We have been playing around with the genus Polygonella since 2000, but have still only grown 3 of the 11 US species so far. We are fascinated why these native, highly drought-tolerant members of the buckwheat (Polygonaceae) family aren’t more widely grown.
The common name of jointweed, probably is the biggest factor in their lack of popularity, but then botanist aren’t usually known for their marketing prowess. The plants do have joints, but they are far from being weeds. Polygonellas look like miniature subshrubs of obscure green joints until they burst into flower with hundreds of tufts of small white flowers, that are covered by all kinds of bees.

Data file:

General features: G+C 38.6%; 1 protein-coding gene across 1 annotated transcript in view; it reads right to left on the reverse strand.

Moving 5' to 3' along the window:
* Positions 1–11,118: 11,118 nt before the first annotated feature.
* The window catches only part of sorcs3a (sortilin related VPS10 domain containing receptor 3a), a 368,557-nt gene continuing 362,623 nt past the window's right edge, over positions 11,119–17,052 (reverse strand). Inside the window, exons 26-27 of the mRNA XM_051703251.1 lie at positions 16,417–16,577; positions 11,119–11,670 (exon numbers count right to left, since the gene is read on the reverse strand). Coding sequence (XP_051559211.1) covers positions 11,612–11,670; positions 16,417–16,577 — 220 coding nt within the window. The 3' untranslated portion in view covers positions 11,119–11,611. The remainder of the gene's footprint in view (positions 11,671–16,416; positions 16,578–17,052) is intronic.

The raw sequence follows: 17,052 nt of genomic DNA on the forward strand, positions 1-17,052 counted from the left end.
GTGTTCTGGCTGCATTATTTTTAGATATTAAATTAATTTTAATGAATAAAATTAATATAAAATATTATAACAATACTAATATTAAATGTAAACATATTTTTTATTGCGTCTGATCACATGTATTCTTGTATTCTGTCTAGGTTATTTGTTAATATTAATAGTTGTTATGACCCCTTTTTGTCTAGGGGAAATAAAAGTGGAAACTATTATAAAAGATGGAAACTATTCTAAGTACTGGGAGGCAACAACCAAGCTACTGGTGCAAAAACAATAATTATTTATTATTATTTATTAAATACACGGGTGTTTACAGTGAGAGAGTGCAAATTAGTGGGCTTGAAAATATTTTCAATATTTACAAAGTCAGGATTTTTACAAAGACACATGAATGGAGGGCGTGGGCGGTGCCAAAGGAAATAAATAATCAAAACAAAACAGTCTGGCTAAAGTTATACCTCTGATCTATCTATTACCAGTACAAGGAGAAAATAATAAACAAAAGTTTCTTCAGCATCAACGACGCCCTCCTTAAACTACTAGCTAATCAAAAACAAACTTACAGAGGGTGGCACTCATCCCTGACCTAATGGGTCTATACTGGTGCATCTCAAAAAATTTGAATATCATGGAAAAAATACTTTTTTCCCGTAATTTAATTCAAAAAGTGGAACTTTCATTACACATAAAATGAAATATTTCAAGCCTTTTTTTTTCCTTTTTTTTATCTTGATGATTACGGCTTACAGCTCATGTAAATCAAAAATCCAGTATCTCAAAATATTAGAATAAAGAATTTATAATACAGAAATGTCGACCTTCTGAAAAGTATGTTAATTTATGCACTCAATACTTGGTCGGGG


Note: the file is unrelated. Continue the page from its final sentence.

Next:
Below is a current photo of our 4-year-old clump of Polygonella americana. In my humble opinion, honeybee keepers should be planting these everywhere, since they flower during what is known as the “nectar dearth” season, starting here in June. For us, Polygonella americana flowers from June until October. Our plant is growing the un-irrigated crevice garden in a Permatill dominant soil, since great drainage is essential.